Therefore, without understanding the Old Covenant, it is impossible to understand the New Covenant. Or, without understanding the Old Testament, it is impossible to understand the Testator of the New Testament. Without engaging God on covenantal grounds it is literally impossible to have a relationship with the LORD. In particular, without understanding the Abrahamic, Mosaic, & Davidic Covenants, it is impossible to understand the New Covenant. For, in reality, the subsequent & newly formed Covenants are the divinely authored fulfillments of formerly unfulfilled Covenants. None of them are independent or separate from one another. The Mosaic Covenant was formed as a fruition of the Abrahamic Covenant; the Davidic Covenant was formed as a fruition of the Mosaic Covenant (Abraham to David); and because all holy men were found to be unfit and incapable of performing the full extent of these Covenants, the man Jesus Christ was incarnated into human flesh (Rev. 5:1-5). Accordingly, through the lens of these Covenants, we are enabled to behold the ongoing operations of redemption that serve as Wilderness Experiences in their kind. Or, in other words, through the lens of the promises that pertain to these Covenants, we are enabled to behold the generations of Israel that experienced Covenantal Idealism and the necessary and cyclical Tribulation Periods that were divinely ordained to correct the backslidden Church.
Specifically speaking, only upon understanding the Abrahamic Covenant and Israel's shortcomings in pursuit of the glory of God promised to Abraham; or, only upon understanding the Mosaic Covenant in how it functioned as a fruition of the Abrahamic Covenant in the Exodus Generation, can one comprehend the significance of the various outbreaks of near annihilation in those days and the shocking "breach of promise" that finally took place at the reprobation of 600,000 men of war (Num. 14:34). Also, only upon understanding the Davidic Covenant and Solomon's shortcomings in pursuit of the glory of God promised to David, can one understand the subsequent bewilderment that befell the following generations. The historical testimonies of these former Covenants bring into view the real danger of divine wrath in how it interrupted the promises of God that served as the fabric of these Covenants; and, also, herein, the ministry of intercessors in their kind do find vital significance. Furthermore, without understanding such things, it would be impossible to comprehend how or why the LORD was wearied over time, and said, "I am weary with repenting" (Jer. 15:6), when the only remaining resort for rescuing the backsliders meant judgment and tribulation under the hand of Babylon.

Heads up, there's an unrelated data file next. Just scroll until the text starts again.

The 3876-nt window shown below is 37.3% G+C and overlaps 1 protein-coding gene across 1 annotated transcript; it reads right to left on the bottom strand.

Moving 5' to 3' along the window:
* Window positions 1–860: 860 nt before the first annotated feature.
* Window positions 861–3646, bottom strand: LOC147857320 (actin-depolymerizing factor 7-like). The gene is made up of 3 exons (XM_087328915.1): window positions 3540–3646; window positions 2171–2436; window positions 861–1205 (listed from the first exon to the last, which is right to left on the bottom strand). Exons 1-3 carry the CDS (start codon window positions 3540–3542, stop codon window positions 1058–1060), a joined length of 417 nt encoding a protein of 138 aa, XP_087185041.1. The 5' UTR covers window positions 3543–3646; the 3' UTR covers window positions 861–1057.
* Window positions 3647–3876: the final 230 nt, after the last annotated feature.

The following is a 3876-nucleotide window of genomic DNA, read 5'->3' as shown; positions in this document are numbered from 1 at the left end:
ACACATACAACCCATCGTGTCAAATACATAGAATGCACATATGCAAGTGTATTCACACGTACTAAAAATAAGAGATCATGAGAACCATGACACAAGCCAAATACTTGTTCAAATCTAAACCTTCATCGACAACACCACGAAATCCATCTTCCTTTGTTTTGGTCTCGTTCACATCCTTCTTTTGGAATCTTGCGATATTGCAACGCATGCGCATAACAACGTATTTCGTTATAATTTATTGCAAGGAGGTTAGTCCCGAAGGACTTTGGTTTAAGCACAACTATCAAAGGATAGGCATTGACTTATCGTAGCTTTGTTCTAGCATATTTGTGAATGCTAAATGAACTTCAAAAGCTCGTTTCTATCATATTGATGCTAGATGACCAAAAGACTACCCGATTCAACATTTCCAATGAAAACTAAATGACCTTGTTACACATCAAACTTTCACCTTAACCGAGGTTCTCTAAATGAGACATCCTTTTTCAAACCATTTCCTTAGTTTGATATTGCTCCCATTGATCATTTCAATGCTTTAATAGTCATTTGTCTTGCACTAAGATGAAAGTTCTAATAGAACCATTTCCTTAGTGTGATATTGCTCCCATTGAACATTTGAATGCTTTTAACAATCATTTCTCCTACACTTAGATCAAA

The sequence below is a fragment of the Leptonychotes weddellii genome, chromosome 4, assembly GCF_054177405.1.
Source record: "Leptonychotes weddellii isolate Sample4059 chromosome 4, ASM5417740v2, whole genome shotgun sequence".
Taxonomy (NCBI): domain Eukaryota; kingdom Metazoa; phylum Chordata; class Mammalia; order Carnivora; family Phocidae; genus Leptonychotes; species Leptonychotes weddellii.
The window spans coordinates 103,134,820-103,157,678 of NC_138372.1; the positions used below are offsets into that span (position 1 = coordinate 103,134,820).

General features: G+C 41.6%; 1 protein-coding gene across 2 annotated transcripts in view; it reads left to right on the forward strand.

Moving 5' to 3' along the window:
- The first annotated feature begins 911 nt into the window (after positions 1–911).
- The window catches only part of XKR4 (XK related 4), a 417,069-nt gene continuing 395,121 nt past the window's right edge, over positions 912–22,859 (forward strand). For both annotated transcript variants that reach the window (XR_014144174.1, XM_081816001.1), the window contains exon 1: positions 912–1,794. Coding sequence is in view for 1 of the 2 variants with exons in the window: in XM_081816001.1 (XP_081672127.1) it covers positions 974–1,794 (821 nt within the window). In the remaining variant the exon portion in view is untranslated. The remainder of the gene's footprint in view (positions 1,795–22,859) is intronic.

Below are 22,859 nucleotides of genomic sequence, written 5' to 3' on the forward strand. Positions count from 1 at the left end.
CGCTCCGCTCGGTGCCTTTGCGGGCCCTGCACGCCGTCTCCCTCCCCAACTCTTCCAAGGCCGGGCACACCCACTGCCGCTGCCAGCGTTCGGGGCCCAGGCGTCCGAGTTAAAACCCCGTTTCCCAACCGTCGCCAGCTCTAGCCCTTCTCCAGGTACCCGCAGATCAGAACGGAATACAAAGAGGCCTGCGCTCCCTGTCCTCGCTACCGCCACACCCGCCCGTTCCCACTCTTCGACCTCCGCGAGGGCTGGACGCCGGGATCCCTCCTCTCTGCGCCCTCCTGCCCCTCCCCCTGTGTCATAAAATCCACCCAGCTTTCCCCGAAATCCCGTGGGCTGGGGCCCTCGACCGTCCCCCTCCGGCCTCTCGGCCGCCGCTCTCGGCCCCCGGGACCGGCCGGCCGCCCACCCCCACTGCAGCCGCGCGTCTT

Many claim to be implacable in their beliefs and dogmatic in their understanding of sovereign mercy, and yet they are largely ignorant of the aforementioned doctrines of biblical Church History. This is an outrageous oversight of a whole network of ancient doctrines that span the pages of Holy Scripture in the Old Testament - all of which are used by God to forge the Doctrine of Sovereign Grace as it is in truth. Therefore, as such, without consulting the Old Covenant, one will never come to realize the shocking nature of sovereign mercy as it was disposed upon man from above according to the divine proclamation, "I will have mercy on whom I will have mercy, and I will have compassion on whom I will have compassion" (Rom. 9:15). Nor could anyone come close to comprehending the justice of God in the contrary experience of unstoppable damnation under the wrath of God.
The mercy and justice of God are attributes we simply can't afford to misunderstand. Sadly, those who erroneously boast in the Doctrine of Election do outrageously disregard the Doctrine of Reprobation to their own hurt and insecurity. Nevertheless, in all such cases the deception of God is warranted. For, only by studying the former times will we be enabled to discern our own time and judgment (Eccl. 8:5). The mysteries of the present and future become visible in the mighty scope of the past. Therefore, I plead, let us learn to look at the present through the luminous scope of history - and therefrom let's look into futurity. Or else, at last, the great sight will be hidden from the eyes; and, justifiably, it will be said of us in our day, as it was said of those who were unprepared for the Messiah in the 1st Century: “Ye hypocrites, ye can discern the face of the sky and of the earth; but how is it that ye do not discern this time?” (Luke 12:56).
Declension | Assyria & Babylon | Restoration Doctrine | The Last Days
At the formation of the Davidic Covenant (2 Sam. 7:12-16, 1 Chron. 17:10-14), all the eyes of Israel were fixed upon Solomon as the chosen one who would fulfill the promises of God. However, because of Solomon’s backsliding the remaining promises of the Covenant were forfeited. Then, in the fallout, the Kingdom of Israel was divided (1 Kings 12) and a sense of spiritual bewilderment like dark clouds settled upon the people; thus began the general declension of the Church in the days of the Kings. It’s been a long time coming. Respectively, Moses foresaw the declension of old (Deut. 32, Ps. 90), and David beheld it anew (Ps. 88, 89), each one to the disquietness of their righteous souls. Howbeit, most modern readers of the Old Testament think it’s normal. They read 1st & 2nd Kings & Chronicles without the shock and awe of the Prophets of old.